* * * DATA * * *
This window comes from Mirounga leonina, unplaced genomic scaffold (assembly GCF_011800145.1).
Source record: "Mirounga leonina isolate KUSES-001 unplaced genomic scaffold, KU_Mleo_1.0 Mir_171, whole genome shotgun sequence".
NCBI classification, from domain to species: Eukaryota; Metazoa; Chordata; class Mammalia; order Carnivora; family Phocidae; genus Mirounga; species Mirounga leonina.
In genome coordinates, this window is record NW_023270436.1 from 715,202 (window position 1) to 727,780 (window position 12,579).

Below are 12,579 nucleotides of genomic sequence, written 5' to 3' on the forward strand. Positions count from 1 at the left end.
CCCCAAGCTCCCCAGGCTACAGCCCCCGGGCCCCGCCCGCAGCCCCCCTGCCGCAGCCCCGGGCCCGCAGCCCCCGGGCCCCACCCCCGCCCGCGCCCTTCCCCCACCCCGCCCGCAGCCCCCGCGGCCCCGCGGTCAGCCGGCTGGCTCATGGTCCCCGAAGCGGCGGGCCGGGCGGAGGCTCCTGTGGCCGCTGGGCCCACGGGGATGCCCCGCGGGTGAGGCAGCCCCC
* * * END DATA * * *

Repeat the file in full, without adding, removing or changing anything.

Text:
This window comes from Mirounga leonina, unplaced genomic scaffold (assembly GCF_011800145.1).
Source record: "Mirounga leonina isolate KUSES-001 unplaced genomic scaffold, KU_Mleo_1.0 Mir_171, whole genome shotgun sequence".
NCBI classification, from domain to species: Eukaryota; Metazoa; Chordata; class Mammalia; order Carnivora; family Phocidae; genus Mirounga; species Mirounga leonina.
In genome coordinates, this window is record NW_023270436.1 from 715,202 (window position 1) to 727,780 (window position 12,579).

Below are 12,579 nucleotides of genomic sequence, written 5' to 3' on the forward strand. Positions count from 1 at the left end.
CCCCAAGCTCCCCAGGCTACAGCCCCCGGGCCCCGCCCGCAGCCCCCCTGCCGCAGCCCCGGGCCCGCAGCCCCCGGGCCCCACCCCCGCCCGCGCCCTTCCCCCACCCCGCCCGCAGCCCCCGCGGCCCCGCGGTCAGCCGGCTGGCTCATGGTCCCCGAAGCGGCGGGCCGGGCGGAGGCTCCTGTGGCCGCTGGGCCCACGGGGATGCCCCGCGGGTGAGGCAGCCCCC